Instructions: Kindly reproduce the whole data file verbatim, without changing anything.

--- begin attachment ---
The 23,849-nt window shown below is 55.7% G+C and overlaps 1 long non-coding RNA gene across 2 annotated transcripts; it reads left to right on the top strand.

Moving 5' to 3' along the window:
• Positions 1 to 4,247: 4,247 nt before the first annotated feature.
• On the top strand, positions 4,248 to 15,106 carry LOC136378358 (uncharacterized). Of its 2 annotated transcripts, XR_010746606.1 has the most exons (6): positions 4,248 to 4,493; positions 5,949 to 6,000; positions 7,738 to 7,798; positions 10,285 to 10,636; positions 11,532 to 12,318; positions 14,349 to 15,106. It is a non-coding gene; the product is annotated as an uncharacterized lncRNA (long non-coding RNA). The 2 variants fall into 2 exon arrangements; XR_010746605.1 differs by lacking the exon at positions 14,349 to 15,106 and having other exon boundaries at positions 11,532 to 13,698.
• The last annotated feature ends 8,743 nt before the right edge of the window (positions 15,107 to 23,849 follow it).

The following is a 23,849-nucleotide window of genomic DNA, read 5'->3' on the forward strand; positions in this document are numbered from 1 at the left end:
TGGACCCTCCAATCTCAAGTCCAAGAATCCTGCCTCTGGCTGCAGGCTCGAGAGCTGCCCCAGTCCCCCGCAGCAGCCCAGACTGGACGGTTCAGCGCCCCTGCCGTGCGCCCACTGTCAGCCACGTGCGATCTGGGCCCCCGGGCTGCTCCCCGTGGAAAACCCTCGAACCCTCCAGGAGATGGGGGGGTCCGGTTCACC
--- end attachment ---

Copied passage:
The 23,849-nt window shown below is 55.7% G+C and overlaps 1 long non-coding RNA gene across 2 annotated transcripts; it reads left to right on the top strand.

Moving 5' to 3' along the window:
• Positions 1 to 4,247: 4,247 nt before the first annotated feature.
• On the top strand, positions 4,248 to 15,106 carry LOC136378358 (uncharacterized). Of its 2 annotated transcripts, XR_010746606.1 has the most exons (6): positions 4,248 to 4,493; positions 5,949 to 6,000; positions 7,738 to 7,798; positions 10,285 to 10,636; positions 11,532 to 12,318; positions 14,349 to 15,106. It is a non-coding gene; the product is annotated as an uncharacterized lncRNA (long non-coding RNA). The 2 variants fall into 2 exon arrangements; XR_010746605.1 differs by lacking the exon at positions 14,349 to 15,106 and having other exon boundaries at positions 11,532 to 13,698.
• The last annotated feature ends 8,743 nt before the right edge of the window (positions 15,107 to 23,849 follow it).

The following is a 23,849-nucleotide window of genomic DNA, read 5'->3' on the forward strand; positions in this document are numbered from 1 at the left end:
TGGACCCTCCAATCTCAAGTCCAAGAATCCTGCCTCTGGCTGCAGGCTCGAGAGCTGCCCCAGTCCCCCGCAGCAGCCCAGACTGGACGGTTCAGCGCCCCTGCCGTGCGCCCACTGTCAGCCACGTGCGATCTGGGCCCCCGGGCTGCTCCCCGTGGAAAACCCTCGAACCCTCCAGGAGATGGGGGGGTCCGGTTCACC